Carina Richardson says the local resolution is great news for students. She’s a Rickards High school student, who sits on the school board as the student school board member.

“From a student’s side, it’s such a sigh of relief to know that teachers won’t be armed here in in Leon County,” Richardson stated. “It’s such a major issue, and honestly, seems so absurd when they were actually considering it. But, just to know that, here in Leon County, we will continue to have classrooms that will foster a feeling of safety and trust between the student and the teacher, again, will be such a relief. It’s so important for students to feel comfortable.”

Only four people from the public spoke in favor of the resolution. Sean Cooley was one of them.

“I worked in a Title I school, and one day, I could be teaching in a classroom one-on-one with a student trying to help him to read, and the next day, having to separate a fight,” he said. “I can’t imagine having a gun on my person with two fifth graders at two sides of me.”

No one spoke against the proposal, but School Board member Dee Dee Rasmussen says going forward, it’s still important to hear from all sides.

“I am in concert with almost everyone in the room, but we have to be careful not to alienate other people that we need at the table that are part of the community, that are part of our taxpayer base that can help us find a way…I am so proud of our students and their civic engagement,” she said. “But, I would be proud if we had students who were on a different side of the issue too because getting involved, this is what democracy looks like.”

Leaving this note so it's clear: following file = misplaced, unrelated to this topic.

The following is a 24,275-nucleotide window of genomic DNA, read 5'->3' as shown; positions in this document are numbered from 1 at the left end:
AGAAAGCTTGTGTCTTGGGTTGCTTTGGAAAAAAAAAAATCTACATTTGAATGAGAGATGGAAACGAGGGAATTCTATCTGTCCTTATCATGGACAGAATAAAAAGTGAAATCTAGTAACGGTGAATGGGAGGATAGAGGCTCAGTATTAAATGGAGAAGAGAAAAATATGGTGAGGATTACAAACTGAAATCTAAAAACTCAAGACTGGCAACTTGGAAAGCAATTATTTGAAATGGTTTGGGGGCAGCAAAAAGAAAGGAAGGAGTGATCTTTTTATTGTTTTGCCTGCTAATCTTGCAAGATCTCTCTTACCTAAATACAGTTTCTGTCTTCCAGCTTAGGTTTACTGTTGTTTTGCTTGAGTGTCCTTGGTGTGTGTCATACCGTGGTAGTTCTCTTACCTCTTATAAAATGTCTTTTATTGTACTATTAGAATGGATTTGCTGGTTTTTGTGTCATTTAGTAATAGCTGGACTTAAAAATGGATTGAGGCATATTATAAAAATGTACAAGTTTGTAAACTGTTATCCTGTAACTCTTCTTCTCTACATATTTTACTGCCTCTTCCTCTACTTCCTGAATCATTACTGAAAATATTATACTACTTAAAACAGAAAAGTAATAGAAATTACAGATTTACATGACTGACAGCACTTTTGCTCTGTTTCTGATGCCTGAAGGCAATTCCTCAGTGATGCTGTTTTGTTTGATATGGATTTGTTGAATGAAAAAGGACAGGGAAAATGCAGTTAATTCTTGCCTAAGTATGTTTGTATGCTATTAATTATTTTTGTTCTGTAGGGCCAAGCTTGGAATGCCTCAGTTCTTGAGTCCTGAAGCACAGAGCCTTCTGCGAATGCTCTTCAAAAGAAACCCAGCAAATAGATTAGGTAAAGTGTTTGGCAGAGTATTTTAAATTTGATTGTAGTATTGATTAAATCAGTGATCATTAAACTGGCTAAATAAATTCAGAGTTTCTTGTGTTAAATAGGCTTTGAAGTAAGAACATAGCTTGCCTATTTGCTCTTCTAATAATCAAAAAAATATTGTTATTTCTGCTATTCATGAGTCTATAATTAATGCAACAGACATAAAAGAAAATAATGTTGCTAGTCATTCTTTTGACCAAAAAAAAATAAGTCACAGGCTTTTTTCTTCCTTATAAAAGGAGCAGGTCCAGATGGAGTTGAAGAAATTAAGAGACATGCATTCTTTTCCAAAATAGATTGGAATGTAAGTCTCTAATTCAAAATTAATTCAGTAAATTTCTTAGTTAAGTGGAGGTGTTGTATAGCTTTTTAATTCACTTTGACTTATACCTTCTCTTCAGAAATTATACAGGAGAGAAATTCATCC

The resolution also asks the Florida Legislature to increase funding for a mandate included in the new law that states all schools should have at least one school resource officer. Leon County School board members as well as School Superintendent Rocky Hanna called it an unfunded mandate, since there’s not much funding for that. Hanna says he’s also working with Leon County Sheriff Walt McNeil to move funds around to make that happen.

For more news updates, follow Sascha Cordner on Twitter: @SaschaCordner.

Sascha Cordner has more than ten years of public radio experience. It includes working at NPR member station WUFT-FM in Gainesville for several years. She's worked in both radio and TV, serving in various capacities as a reporter, producer and anchor. She's also a graduate of the University of Florida with a bachelor's degree in telecommunications. She is the recipient of 15 awards from the Associated Press, Society of Professional Journalists (SPJ), and Edward R. Murrow. Her award-winning stories include her coverage on the infamous “Dozier School for Boys” and a feature titled "Male Breast Cancer: Lost in the Sea of Pink." Currently, Sascha serves as the host and producer of local and state news content for the afternoon news program "All Things Considered" at WFSU. Sascha primarily covers criminal justice and social services issues. When she's not reporting, Sascha likes catching up on her favorite TV shows, singing and reading. Follow Sascha Cordner on Twitter:@SaschaCordner.